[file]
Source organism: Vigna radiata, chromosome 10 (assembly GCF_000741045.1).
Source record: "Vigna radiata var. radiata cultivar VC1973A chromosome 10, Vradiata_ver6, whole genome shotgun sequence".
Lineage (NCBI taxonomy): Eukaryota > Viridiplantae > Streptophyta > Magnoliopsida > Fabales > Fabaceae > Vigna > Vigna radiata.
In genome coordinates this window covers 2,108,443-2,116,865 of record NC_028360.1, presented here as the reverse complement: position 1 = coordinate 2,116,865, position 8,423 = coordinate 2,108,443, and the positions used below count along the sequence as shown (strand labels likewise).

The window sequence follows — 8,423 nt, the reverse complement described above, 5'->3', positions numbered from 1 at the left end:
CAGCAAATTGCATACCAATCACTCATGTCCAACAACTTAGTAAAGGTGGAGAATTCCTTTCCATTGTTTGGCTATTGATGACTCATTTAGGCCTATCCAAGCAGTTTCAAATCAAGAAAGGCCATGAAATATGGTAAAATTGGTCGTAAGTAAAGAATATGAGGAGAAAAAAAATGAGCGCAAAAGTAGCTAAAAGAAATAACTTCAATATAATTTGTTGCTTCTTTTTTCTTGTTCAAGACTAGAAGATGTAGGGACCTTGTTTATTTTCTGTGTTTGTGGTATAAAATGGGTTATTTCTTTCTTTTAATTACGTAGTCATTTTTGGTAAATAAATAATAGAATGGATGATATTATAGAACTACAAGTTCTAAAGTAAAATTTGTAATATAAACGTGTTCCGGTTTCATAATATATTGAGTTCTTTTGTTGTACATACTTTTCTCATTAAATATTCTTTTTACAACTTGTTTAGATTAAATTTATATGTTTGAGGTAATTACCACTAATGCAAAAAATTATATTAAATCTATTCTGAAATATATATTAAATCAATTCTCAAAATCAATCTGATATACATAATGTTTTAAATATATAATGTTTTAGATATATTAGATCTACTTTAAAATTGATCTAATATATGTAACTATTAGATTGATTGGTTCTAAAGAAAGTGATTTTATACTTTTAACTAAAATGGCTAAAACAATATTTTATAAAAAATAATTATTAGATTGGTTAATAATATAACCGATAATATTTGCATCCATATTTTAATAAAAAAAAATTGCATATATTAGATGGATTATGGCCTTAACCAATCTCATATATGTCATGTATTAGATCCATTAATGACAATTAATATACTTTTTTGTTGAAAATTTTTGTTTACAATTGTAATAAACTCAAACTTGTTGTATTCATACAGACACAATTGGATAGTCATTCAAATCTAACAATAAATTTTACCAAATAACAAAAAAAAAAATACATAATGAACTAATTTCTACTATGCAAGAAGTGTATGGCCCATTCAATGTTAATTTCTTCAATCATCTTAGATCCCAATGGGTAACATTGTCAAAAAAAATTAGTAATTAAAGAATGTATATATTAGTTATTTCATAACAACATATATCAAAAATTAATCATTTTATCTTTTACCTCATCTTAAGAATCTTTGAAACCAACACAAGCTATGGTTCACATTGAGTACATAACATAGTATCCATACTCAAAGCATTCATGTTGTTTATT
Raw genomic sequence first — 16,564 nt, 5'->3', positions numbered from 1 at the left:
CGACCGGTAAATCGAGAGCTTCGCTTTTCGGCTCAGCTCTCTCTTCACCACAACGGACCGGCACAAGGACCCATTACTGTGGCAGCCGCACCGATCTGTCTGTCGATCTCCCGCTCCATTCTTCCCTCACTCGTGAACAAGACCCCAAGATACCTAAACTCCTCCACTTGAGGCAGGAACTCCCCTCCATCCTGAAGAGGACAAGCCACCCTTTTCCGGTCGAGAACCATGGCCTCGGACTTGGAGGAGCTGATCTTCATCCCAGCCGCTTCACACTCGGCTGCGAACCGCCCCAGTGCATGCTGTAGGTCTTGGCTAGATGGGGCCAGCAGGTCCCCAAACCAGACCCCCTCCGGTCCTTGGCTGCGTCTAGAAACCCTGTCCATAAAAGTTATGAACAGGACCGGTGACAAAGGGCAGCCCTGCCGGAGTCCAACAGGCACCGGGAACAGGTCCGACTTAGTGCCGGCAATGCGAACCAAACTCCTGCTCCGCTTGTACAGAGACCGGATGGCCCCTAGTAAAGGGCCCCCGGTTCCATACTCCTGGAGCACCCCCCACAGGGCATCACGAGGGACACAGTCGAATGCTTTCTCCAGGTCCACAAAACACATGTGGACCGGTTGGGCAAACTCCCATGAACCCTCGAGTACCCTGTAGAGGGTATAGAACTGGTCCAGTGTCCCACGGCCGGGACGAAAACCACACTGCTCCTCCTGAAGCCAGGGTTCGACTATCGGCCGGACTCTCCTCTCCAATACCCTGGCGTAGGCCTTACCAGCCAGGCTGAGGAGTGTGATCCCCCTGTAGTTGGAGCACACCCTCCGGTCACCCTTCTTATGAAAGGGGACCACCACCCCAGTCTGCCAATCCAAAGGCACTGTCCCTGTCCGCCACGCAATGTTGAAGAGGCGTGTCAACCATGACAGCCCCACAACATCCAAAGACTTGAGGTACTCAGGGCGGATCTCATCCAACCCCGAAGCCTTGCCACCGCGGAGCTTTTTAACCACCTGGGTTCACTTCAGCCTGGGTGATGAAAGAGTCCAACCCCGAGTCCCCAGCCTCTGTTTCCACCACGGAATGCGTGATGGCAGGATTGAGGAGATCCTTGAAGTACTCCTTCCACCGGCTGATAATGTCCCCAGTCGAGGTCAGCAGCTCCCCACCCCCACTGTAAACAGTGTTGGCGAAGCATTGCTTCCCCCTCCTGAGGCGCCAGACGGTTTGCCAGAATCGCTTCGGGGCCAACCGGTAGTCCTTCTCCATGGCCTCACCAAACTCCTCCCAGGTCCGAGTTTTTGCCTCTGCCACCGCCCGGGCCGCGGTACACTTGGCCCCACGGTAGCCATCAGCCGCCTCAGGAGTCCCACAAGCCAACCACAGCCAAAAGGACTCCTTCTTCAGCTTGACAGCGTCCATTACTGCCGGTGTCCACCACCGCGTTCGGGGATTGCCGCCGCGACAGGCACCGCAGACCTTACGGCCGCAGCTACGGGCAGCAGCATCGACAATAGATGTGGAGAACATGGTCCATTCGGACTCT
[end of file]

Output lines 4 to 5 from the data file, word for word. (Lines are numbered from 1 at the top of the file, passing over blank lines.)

In genome coordinates this window covers 2,108,443-2,116,865 of record NC_028360.1, presented here as the reverse complement: position 1 = coordinate 2,116,865, position 8,423 = coordinate 2,108,443, and the positions used below count along the sequence as shown (strand labels likewise).

The window sequence follows — 8,423 nt, the reverse complement described above, 5'->3', positions numbered from 1 at the left end: